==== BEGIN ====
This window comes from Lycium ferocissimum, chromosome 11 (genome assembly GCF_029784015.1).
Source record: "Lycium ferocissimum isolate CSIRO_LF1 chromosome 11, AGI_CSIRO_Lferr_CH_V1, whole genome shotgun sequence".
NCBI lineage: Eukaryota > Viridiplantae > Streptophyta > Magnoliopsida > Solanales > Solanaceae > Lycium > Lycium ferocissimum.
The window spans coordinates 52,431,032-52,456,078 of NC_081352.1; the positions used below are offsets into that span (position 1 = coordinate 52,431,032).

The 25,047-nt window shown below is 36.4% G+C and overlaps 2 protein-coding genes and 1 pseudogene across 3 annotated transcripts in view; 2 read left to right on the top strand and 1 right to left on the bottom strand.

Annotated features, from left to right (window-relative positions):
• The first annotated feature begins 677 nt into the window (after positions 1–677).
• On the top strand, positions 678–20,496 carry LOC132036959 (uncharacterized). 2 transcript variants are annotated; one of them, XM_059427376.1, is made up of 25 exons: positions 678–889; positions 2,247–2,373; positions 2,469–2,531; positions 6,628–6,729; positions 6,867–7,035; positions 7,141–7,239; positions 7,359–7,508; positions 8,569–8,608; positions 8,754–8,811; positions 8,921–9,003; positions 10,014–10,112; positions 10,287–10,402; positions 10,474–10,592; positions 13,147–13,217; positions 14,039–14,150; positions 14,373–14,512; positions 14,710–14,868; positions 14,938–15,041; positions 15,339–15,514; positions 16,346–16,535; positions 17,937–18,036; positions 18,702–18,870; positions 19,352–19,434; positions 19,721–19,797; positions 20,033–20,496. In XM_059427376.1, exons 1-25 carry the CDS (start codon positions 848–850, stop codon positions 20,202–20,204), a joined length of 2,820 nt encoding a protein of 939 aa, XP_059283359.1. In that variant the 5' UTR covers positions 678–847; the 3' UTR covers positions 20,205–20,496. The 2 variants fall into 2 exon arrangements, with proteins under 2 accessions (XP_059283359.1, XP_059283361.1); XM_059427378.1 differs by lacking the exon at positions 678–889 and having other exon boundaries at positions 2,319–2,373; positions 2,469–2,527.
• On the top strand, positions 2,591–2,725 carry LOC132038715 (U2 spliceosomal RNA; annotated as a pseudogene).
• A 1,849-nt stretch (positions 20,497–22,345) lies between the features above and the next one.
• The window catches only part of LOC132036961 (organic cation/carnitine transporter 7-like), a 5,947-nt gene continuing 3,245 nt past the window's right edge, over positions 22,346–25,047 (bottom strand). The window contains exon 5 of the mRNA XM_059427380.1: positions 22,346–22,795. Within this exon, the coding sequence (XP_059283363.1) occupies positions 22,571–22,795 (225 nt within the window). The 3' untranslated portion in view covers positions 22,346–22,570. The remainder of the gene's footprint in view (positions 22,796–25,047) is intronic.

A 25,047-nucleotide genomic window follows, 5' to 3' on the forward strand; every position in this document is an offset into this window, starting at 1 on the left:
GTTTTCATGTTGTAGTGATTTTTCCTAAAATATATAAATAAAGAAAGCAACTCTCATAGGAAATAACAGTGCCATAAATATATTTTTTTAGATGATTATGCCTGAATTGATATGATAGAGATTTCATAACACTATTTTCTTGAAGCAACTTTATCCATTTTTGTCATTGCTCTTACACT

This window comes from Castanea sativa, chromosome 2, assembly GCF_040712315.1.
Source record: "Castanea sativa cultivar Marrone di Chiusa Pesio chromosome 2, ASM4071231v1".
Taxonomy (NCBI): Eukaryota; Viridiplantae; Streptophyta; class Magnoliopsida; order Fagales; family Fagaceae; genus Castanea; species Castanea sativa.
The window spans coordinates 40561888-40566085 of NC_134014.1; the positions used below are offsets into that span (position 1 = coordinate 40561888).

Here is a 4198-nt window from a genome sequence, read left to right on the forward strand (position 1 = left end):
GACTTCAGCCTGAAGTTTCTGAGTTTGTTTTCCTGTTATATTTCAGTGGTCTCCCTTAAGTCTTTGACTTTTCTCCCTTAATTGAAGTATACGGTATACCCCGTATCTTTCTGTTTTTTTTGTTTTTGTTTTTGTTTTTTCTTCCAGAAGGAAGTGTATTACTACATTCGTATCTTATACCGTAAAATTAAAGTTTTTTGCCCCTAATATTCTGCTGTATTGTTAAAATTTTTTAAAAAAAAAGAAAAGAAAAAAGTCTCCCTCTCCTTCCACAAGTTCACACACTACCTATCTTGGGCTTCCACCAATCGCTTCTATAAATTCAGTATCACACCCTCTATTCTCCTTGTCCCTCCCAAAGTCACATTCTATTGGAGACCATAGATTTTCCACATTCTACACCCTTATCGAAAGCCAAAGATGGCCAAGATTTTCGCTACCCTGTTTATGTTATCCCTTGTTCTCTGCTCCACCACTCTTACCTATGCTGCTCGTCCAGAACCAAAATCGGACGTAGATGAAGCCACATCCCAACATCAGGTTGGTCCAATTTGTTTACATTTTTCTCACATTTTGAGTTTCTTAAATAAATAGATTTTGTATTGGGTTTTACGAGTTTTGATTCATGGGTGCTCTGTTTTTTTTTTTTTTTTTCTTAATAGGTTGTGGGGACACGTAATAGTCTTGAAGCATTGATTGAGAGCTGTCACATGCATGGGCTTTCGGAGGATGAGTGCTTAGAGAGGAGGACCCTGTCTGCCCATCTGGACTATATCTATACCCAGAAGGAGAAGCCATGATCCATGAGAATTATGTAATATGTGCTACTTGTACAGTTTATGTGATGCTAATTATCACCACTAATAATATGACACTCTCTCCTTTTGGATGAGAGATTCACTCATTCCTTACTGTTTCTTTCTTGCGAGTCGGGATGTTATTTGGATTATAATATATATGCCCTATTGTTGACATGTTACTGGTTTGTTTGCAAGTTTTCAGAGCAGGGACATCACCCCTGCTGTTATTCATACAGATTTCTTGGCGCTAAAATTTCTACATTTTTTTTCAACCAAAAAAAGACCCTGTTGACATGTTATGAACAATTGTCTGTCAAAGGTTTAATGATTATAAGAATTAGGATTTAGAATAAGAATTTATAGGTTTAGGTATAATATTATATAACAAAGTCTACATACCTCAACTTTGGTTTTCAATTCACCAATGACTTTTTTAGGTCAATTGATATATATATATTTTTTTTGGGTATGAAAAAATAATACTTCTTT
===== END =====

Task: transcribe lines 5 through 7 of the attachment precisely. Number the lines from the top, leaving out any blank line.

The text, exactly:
The 25,047-nt window shown below is 36.4% G+C and overlaps 2 protein-coding genes and 1 pseudogene across 3 annotated transcripts in view; 2 read left to right on the top strand and 1 right to left on the bottom strand.

Annotated features, from left to right (window-relative positions):
• The first annotated feature begins 677 nt into the window (after positions 1–677).